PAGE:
Trillium Book Awards Author Reading 2015

The Questionless Books Interview: Novelist Samuel Thomas Martin

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Samuel Thomas Martin

In The Questionless Books Interview, I get a whole bunch of books people (from authors to editors to publishers to sales / publicity / production people, booksellers, designers, librarians, readers, etc) to "answer" a series of unspoken "questions". The results highlight a delightful mix of the opportunities and challenges facing our sector: from doom and gloom to sunshine and rainbows, and every irony in between.

Samuel Thomas Martin is the author of This Ramshackle Tabernacle, which was shortlisted for the 2010 BMO Winterset Award and longlisted for the 2011 ReLit Award for Short Fiction. His reviews and stories have appeared in journals in both Canada and the U.S., and his jalapeno chili once made someone cry. Originally from Ontario, he now lives in Newfoundland with his wife Samantha and their dog Vader.

Samuel's Links:

A Blessed Snarl
Dark Art Cafe
49th Shelf Interview

I am the real George R.R. Martin.

I am known to have a soft spot for cripples, bastards, and broken things.

I do this impersonation of George so I can tag his name in posts and get more Google hits.

I do this because I wish I had Martin’s readership.

I do this when I remember that my book has sold 10s of copies.

The way I do this is to grow my beard out, wear big glasses, and place copies of A Song of Ice and Fire in front of my books at a signing, and then tell fans that I wrote this other book under a slightly altered pseudonym. (This creates interesting photo-ops but sells few of my books).

At his/her core, a Writer is someone who knows that winter is coming and he/she will not make enough to pay the heating bill.

As opposed to an Author, who is able to pay his/her debts, much like a Lannister.

A Writer is responsible for defending the world from white walkers, zombies, and the trolls of chaos. (He/she gets no thanks for this and usually winds up alone, celibate and

As opposed to an Author, who is responsible for giving HBO writers yet another great idea for a hit show.

At its core, Publishing is about getting HBO screenwriters to read the books you're putting out.

As opposed to Editing, which is the art of making a 600 page book into 250 page book.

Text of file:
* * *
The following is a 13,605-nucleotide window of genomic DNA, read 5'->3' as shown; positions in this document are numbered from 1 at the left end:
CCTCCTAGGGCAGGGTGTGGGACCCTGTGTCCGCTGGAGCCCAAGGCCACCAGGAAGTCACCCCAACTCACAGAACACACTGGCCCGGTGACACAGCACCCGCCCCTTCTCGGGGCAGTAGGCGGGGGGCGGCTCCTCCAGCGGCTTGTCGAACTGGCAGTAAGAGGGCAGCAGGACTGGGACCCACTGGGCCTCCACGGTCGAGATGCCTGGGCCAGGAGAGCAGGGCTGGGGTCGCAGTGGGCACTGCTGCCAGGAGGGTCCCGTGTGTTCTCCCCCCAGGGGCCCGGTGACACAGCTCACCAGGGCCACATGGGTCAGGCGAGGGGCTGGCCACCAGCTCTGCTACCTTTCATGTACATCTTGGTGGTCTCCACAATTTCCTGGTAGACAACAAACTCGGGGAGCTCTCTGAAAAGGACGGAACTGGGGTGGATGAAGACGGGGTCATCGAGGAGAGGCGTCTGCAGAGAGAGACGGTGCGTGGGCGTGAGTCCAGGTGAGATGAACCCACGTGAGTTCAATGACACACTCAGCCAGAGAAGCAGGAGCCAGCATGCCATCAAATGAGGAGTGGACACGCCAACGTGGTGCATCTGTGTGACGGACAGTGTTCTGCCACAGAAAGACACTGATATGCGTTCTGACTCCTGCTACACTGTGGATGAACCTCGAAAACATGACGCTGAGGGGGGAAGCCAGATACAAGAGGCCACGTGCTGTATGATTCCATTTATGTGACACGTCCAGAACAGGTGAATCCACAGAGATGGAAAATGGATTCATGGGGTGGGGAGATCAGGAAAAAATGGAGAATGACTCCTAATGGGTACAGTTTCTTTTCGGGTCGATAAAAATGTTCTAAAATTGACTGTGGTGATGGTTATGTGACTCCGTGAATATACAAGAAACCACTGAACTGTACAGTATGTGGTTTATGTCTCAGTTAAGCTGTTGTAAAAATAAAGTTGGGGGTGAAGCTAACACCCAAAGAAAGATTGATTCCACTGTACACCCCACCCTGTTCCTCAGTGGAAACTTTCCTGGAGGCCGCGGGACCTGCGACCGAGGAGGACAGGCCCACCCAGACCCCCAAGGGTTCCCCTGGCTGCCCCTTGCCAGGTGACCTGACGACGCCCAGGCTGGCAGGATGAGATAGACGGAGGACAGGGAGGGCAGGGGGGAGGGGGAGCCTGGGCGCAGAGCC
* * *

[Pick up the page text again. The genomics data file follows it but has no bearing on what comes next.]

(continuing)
A Publisher should always overuse key phrases from a book in promoting that book, like "'Winter is Coming' ... so buy this book for Christmas."

As opposed to an Editor, who should always rip out useless paragraphs like so many insolent tongues. An editor should make the page bleed.

A Manuscript that's ready to be read by others is 600 pages.

As opposed to a Book that's ready to be read by others, which is absolutely no more than 300 pages.

A Manuscript should always be as hopeful as a whore heading to the big city.

As opposed to a Book, which should always expect to be stabbed in the back by a reviewer.

At its core, Bookselling is as thankless as taking The Black, and about as profitable.

As opposed to Book Marketing, which is much like a Game of Thrones, you win or you die.

The smallest unit of narrative is, I expect, much smaller than George R.R. Martin thinks it is.

The biggest reason to anticipate the future is that Heather Reisman doesn’t command literal dragons.

The biggest reason to be scared of the future is that dragons are metaphors for much more frightening realities that face writers today.

In the future we will all forget the Long Summer before e-publishing.

At his/her core, a Reader is a Stark of Winterfell.

However, the ideal Reader is Ned Stark... and we all know what happened to him

The views expressed in the Writer-in-Residence blogs are those held by the authors and do not necessarily reflect the views of Open Book: Toronto.

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George Murray

George Murray’s six books of poetry include The Rush to Here and The Hunter. His most recent books, Whiteout and Glimpse: Selected Aphorisms, are published by ECW Press. He is the editor of the popular literary website

Go to George Murray’s Author Page